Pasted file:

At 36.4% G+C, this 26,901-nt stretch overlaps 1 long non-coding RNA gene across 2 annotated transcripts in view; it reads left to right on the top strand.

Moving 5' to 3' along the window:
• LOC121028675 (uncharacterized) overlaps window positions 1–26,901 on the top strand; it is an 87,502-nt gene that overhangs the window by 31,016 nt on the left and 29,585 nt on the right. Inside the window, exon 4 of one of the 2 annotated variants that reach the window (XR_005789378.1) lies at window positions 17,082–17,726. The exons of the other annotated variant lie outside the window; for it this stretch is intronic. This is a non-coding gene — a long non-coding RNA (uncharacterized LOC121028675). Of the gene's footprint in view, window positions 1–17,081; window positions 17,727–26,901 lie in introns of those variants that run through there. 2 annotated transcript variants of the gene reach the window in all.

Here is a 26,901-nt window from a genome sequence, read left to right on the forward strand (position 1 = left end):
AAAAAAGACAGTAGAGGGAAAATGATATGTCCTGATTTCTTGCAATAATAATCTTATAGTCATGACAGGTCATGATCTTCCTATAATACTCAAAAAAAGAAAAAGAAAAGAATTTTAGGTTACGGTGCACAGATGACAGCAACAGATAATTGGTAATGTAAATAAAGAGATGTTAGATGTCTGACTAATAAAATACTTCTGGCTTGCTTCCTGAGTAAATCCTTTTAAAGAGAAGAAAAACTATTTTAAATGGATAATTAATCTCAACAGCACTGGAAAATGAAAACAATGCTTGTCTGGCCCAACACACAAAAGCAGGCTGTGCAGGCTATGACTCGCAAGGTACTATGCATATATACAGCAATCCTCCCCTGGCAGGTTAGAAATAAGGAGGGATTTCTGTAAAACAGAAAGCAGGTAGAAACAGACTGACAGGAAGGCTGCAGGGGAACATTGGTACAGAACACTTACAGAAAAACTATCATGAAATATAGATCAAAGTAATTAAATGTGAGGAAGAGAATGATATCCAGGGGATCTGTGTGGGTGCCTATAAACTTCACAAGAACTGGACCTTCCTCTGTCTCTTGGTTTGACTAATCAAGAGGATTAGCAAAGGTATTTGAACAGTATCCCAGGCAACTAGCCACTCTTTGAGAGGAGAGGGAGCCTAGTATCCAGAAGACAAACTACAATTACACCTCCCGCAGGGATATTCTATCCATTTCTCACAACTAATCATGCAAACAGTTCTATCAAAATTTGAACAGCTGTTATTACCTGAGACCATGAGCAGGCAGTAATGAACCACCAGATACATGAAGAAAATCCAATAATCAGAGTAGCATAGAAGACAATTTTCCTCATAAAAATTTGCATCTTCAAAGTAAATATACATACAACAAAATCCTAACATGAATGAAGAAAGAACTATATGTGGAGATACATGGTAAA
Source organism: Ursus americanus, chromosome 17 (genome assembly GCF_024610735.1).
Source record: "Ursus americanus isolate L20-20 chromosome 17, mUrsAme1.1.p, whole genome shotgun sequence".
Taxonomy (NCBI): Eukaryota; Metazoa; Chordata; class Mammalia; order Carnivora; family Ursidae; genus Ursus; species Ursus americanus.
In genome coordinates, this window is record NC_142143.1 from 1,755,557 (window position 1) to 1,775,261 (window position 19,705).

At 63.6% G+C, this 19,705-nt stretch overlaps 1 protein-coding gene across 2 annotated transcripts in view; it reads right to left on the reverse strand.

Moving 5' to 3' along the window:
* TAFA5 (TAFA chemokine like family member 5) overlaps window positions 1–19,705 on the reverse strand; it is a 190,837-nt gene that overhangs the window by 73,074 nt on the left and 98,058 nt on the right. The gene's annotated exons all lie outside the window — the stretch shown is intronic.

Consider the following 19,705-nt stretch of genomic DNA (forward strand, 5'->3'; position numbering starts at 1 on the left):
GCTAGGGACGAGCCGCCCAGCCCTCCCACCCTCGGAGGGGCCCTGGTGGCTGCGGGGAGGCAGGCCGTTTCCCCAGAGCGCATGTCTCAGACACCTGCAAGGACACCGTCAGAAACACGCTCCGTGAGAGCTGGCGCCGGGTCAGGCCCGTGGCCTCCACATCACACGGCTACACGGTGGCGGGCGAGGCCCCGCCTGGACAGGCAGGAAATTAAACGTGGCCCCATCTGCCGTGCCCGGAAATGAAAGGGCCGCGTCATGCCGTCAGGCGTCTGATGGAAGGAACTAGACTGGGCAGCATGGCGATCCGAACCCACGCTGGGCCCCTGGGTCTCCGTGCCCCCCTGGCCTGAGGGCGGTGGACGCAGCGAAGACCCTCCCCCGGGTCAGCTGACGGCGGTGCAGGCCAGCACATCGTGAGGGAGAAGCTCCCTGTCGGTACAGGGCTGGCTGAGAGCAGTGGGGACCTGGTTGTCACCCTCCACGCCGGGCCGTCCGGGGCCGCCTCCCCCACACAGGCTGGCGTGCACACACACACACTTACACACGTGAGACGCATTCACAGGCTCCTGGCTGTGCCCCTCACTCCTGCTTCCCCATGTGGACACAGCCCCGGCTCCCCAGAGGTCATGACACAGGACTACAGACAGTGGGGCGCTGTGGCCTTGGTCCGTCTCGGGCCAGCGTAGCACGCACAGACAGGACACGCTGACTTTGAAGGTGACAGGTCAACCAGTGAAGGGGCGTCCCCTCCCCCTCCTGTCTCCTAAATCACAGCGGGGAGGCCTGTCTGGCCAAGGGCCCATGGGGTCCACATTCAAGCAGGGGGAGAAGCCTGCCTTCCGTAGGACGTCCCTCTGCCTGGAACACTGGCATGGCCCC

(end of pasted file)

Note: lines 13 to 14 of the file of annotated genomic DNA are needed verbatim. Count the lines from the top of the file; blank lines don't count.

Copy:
Consider the following 19,705-nt stretch of genomic DNA (forward strand, 5'->3'; position numbering starts at 1 on the left):
GCTAGGGACGAGCCGCCCAGCCCTCCCACCCTCGGAGGGGCCCTGGTGGCTGCGGGGAGGCAGGCCGTTTCCCCAGAGCGCATGTCTCAGACACCTGCAAGGACACCGTCAGAAACACGCTCCGTGAGAGCTGGCGCCGGGTCAGGCCCGTGGCCTCCACATCACACGGCTACACGGTGGCGGGCGAGGCCCCGCCTGGACAGGCAGGAAATTAAACGTGGCCCCATCTGCCGTGCCCGGAAATGAAAGGGCCGCGTCATGCCGTCAGGCGTCTGATGGAAGGAACTAGACTGGGCAGCATGGCGATCCGAACCCACGCTGGGCCCCTGGGTCTCCGTGCCCCCCTGGCCTGAGGGCGGTGGACGCAGCGAAGACCCTCCCCCGGGTCAGCTGACGGCGGTGCAGGCCAGCACATCGTGAGGGAGAAGCTCCCTGTCGGTACAGGGCTGGCTGAGAGCAGTGGGGACCTGGTTGTCACCCTCCACGCCGGGCCGTCCGGGGCCGCCTCCCCCACACAGGCTGGCGTGCACACACACACACTTACACACGTGAGACGCATTCACAGGCTCCTGGCTGTGCCCCTCACTCCTGCTTCCCCATGTGGACACAGCCCCGGCTCCCCAGAGGTCATGACACAGGACTACAGACAGTGGGGCGCTGTGGCCTTGGTCCGTCTCGGGCCAGCGTAGCACGCACAGACAGGACACGCTGACTTTGAAGGTGACAGGTCAACCAGTGAAGGGGCGTCCCCTCCCCCTCCTGTCTCCTAAATCACAGCGGGGAGGCCTGTCTGGCCAAGGGCCCATGGGGTCCACATTCAAGCAGGGGGAGAAGCCTGCCTTCCGTAGGACGTCCCTCTGCCTGGAACACTGGCATGGCCCC